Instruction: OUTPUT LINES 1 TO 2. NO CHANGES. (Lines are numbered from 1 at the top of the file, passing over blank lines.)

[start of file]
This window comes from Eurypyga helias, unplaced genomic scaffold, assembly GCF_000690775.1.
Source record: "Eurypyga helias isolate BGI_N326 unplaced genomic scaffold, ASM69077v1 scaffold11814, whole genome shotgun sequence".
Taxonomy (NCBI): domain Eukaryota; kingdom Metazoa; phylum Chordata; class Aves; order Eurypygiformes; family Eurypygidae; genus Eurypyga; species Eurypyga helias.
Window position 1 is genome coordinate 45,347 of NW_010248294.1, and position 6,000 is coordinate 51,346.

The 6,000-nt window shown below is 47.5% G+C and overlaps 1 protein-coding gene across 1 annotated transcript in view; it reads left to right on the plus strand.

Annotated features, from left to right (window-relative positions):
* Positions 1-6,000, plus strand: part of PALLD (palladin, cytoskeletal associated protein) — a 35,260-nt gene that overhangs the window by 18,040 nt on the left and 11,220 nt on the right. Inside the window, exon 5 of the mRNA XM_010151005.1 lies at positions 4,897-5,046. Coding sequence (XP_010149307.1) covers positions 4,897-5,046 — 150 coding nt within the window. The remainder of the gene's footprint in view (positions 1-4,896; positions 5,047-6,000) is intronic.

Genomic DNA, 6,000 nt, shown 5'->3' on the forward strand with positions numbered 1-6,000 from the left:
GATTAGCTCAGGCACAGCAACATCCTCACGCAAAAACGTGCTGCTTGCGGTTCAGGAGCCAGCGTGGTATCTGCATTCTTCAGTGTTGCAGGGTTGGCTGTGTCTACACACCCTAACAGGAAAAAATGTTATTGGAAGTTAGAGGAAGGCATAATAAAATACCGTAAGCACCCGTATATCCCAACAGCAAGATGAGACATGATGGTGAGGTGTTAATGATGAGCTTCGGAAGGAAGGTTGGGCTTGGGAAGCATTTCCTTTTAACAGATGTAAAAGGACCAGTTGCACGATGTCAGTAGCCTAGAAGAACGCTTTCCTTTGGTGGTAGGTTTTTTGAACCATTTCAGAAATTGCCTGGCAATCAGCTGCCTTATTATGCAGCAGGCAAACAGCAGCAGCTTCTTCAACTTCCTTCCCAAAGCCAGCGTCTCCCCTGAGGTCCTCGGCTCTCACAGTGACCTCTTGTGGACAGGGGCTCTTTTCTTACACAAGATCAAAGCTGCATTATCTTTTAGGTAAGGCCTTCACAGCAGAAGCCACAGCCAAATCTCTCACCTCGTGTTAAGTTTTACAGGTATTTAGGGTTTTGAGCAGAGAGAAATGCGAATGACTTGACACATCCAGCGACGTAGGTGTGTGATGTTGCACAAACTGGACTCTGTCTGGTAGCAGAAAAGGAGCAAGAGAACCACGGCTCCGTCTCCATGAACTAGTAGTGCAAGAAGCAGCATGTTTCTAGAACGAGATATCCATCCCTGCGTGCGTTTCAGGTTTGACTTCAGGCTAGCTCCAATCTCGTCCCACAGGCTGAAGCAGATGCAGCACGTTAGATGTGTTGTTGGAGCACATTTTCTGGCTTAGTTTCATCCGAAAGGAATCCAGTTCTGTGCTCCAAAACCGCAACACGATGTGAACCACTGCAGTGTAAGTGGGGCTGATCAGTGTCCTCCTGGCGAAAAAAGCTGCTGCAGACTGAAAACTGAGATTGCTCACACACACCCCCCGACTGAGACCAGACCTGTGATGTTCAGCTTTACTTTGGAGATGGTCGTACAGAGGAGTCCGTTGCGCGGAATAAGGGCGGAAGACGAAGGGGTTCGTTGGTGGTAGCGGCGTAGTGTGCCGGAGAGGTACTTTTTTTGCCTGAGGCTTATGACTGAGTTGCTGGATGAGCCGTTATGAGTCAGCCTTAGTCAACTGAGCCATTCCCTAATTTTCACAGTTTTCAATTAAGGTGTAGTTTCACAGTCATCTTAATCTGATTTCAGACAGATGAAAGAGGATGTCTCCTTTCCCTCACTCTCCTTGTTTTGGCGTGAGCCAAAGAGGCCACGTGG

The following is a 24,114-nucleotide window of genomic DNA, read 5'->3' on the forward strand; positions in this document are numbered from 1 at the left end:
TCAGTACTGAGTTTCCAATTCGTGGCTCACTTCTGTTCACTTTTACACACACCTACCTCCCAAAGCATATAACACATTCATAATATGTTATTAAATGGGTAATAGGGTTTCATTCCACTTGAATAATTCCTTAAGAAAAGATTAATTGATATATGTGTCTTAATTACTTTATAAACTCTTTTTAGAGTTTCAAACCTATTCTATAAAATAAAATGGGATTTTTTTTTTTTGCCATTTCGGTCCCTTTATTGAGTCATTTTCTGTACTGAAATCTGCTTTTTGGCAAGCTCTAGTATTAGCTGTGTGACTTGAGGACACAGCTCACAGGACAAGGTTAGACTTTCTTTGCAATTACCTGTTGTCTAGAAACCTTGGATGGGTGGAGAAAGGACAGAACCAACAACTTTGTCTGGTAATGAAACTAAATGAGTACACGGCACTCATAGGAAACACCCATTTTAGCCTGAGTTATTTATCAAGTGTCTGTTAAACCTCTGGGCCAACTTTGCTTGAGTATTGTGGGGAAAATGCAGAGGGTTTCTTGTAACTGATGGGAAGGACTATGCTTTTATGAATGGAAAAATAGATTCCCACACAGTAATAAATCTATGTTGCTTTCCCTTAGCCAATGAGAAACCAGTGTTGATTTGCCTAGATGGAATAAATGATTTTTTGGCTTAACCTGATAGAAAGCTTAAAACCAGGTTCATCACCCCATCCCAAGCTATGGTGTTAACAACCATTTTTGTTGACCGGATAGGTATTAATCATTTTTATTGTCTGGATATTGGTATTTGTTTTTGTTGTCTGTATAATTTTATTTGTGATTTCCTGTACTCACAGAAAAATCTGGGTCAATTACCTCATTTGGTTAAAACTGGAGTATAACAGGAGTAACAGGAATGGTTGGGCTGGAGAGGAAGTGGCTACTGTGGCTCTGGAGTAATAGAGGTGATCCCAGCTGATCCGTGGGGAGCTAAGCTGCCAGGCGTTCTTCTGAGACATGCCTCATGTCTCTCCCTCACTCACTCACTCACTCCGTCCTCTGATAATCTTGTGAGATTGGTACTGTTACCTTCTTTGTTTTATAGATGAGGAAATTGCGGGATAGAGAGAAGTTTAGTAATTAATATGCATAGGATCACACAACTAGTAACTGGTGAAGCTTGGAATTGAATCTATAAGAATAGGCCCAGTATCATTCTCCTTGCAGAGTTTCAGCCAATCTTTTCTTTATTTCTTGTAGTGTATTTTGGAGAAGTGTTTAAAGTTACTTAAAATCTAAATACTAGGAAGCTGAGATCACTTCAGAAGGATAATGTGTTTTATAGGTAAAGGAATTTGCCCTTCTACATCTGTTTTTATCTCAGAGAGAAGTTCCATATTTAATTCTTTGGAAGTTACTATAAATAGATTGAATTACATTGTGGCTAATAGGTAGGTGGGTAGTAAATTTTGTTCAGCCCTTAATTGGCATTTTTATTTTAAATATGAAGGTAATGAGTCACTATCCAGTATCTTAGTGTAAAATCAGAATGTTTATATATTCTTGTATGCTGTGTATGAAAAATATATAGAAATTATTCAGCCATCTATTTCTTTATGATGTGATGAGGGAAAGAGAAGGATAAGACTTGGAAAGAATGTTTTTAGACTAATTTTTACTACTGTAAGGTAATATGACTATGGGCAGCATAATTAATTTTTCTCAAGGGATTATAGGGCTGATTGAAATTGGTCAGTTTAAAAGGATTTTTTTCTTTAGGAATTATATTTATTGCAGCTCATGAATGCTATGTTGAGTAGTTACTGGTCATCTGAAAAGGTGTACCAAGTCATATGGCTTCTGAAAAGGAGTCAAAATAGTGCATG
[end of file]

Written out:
This window comes from Eurypyga helias, unplaced genomic scaffold, assembly GCF_000690775.1.
Source record: "Eurypyga helias isolate BGI_N326 unplaced genomic scaffold, ASM69077v1 scaffold11814, whole genome shotgun sequence".